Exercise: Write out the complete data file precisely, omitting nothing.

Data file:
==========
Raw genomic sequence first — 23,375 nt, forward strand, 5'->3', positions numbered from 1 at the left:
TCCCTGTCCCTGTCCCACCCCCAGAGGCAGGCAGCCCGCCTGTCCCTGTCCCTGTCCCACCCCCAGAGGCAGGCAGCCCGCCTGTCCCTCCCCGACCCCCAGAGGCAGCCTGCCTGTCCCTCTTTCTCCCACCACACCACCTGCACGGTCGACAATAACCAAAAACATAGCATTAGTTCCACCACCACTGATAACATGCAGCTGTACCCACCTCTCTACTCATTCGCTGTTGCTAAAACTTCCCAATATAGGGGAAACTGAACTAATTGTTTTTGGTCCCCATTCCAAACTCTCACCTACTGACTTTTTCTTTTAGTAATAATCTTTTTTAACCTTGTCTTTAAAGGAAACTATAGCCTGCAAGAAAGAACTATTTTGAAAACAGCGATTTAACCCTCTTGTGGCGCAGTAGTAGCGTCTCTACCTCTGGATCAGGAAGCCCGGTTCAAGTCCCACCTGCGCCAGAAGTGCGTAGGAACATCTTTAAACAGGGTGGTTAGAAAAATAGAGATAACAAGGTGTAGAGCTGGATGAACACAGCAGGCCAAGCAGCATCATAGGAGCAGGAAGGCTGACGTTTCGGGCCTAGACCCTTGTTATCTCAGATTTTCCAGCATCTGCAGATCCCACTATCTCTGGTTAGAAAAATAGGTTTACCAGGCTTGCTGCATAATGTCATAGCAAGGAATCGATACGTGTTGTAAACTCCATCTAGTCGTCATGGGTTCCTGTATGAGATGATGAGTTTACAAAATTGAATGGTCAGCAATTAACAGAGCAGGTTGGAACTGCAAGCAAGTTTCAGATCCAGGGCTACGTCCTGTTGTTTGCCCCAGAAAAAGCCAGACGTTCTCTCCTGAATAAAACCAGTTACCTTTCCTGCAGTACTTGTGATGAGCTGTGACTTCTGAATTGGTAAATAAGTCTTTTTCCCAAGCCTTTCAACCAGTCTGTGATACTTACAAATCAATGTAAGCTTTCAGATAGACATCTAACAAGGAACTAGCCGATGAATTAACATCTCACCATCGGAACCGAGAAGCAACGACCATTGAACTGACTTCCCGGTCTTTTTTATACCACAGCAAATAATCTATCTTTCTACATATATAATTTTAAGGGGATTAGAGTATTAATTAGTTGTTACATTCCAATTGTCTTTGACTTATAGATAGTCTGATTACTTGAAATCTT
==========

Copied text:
Raw genomic sequence first — 23,375 nt, forward strand, 5'->3', positions numbered from 1 at the left:
TCCCTGTCCCTGTCCCACCCCCAGAGGCAGGCAGCCCGCCTGTCCCTGTCCCTGTCCCACCCCCAGAGGCAGGCAGCCCGCCTGTCCCTCCCCGACCCCCAGAGGCAGCCTGCCTGTCCCTCTTTCTCCCACCACACCACCTGCACGGTCGACAATAACCAAAAACATAGCATTAGTTCCACCACCACTGATAACATGCAGCTGTACCCACCTCTCTACTCATTCGCTGTTGCTAAAACTTCCCAATATAGGGGAAACTGAACTAATTGTTTTTGGTCCCCATTCCAAACTCTCACCTACTGACTTTTTCTTTTAGTAATAATCTTTTTTAACCTTGTCTTTAAAGGAAACTATAGCCTGCAAGAAAGAACTATTTTGAAAACAGCGATTTAACCCTCTTGTGGCGCAGTAGTAGCGTCTCTACCTCTGGATCAGGAAGCCCGGTTCAAGTCCCACCTGCGCCAGAAGTGCGTAGGAACATCTTTAAACAGGGTGGTTAGAAAAATAGAGATAACAAGGTGTAGAGCTGGATGAACACAGCAGGCCAAGCAGCATCATAGGAGCAGGAAGGCTGACGTTTCGGGCCTAGACCCTTGTTATCTCAGATTTTCCAGCATCTGCAGATCCCACTATCTCTGGTTAGAAAAATAGGTTTACCAGGCTTGCTGCATAATGTCATAGCAAGGAATCGATACGTGTTGTAAACTCCATCTAGTCGTCATGGGTTCCTGTATGAGATGATGAGTTTACAAAATTGAATGGTCAGCAATTAACAGAGCAGGTTGGAACTGCAAGCAAGTTTCAGATCCAGGGCTACGTCCTGTTGTTTGCCCCAGAAAAAGCCAGACGTTCTCTCCTGAATAAAACCAGTTACCTTTCCTGCAGTACTTGTGATGAGCTGTGACTTCTGAATTGGTAAATAAGTCTTTTTCCCAAGCCTTTCAACCAGTCTGTGATACTTACAAATCAATGTAAGCTTTCAGATAGACATCTAACAAGGAACTAGCCGATGAATTAACATCTCACCATCGGAACCGAGAAGCAACGACCATTGAACTGACTTCCCGGTCTTTTTTATACCACAGCAAATAATCTATCTTTCTACATATATAATTTTAAGGGGATTAGAGTATTAATTAGTTGTTACATTCCAATTGTCTTTGACTTATAGATAGTCTGATTACTTGAAATCTT